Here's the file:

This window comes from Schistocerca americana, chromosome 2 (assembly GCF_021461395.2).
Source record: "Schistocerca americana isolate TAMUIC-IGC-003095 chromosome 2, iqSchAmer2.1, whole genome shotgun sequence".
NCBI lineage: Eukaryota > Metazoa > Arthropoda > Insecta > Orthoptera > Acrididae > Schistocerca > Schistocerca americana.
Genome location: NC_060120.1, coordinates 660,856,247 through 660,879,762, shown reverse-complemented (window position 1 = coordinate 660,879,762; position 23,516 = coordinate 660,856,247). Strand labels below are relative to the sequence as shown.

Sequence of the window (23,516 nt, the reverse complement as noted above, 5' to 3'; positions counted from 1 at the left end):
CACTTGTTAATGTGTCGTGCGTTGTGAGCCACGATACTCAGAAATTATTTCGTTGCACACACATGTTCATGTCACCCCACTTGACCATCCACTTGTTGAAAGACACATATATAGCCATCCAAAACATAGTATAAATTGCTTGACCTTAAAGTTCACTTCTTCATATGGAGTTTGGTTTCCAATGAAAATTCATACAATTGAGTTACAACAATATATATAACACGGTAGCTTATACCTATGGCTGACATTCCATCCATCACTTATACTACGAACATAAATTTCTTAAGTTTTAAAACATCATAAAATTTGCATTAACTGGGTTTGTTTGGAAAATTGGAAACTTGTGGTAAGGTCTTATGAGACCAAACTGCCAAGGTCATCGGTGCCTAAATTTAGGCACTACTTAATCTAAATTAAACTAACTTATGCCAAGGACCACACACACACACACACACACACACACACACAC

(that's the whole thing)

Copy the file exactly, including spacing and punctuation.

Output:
This window comes from Schistocerca americana, chromosome 2 (assembly GCF_021461395.2).
Source record: "Schistocerca americana isolate TAMUIC-IGC-003095 chromosome 2, iqSchAmer2.1, whole genome shotgun sequence".
NCBI lineage: Eukaryota > Metazoa > Arthropoda > Insecta > Orthoptera > Acrididae > Schistocerca > Schistocerca americana.
Genome location: NC_060120.1, coordinates 660,856,247 through 660,879,762, shown reverse-complemented (window position 1 = coordinate 660,879,762; position 23,516 = coordinate 660,856,247). Strand labels below are relative to the sequence as shown.

Sequence of the window (23,516 nt, the reverse complement as noted above, 5' to 3'; positions counted from 1 at the left end):
CACTTGTTAATGTGTCGTGCGTTGTGAGCCACGATACTCAGAAATTATTTCGTTGCACACACATGTTCATGTCACCCCACTTGACCATCCACTTGTTGAAAGACACATATATAGCCATCCAAAACATAGTATAAATTGCTTGACCTTAAAGTTCACTTCTTCATATGGAGTTTGGTTTCCAATGAAAATTCATACAATTGAGTTACAACAATATATATAACACGGTAGCTTATACCTATGGCTGACATTCCATCCATCACTTATACTACGAACATAAATTTCTTAAGTTTTAAAACATCATAAAATTTGCATTAACTGGGTTTGTTTGGAAAATTGGAAACTTGTGGTAAGGTCTTATGAGACCAAACTGCCAAGGTCATCGGTGCCTAAATTTAGGCACTACTTAATCTAAATTAAACTAACTTATGCCAAGGACCACACACACACACACACACACACACACACACAC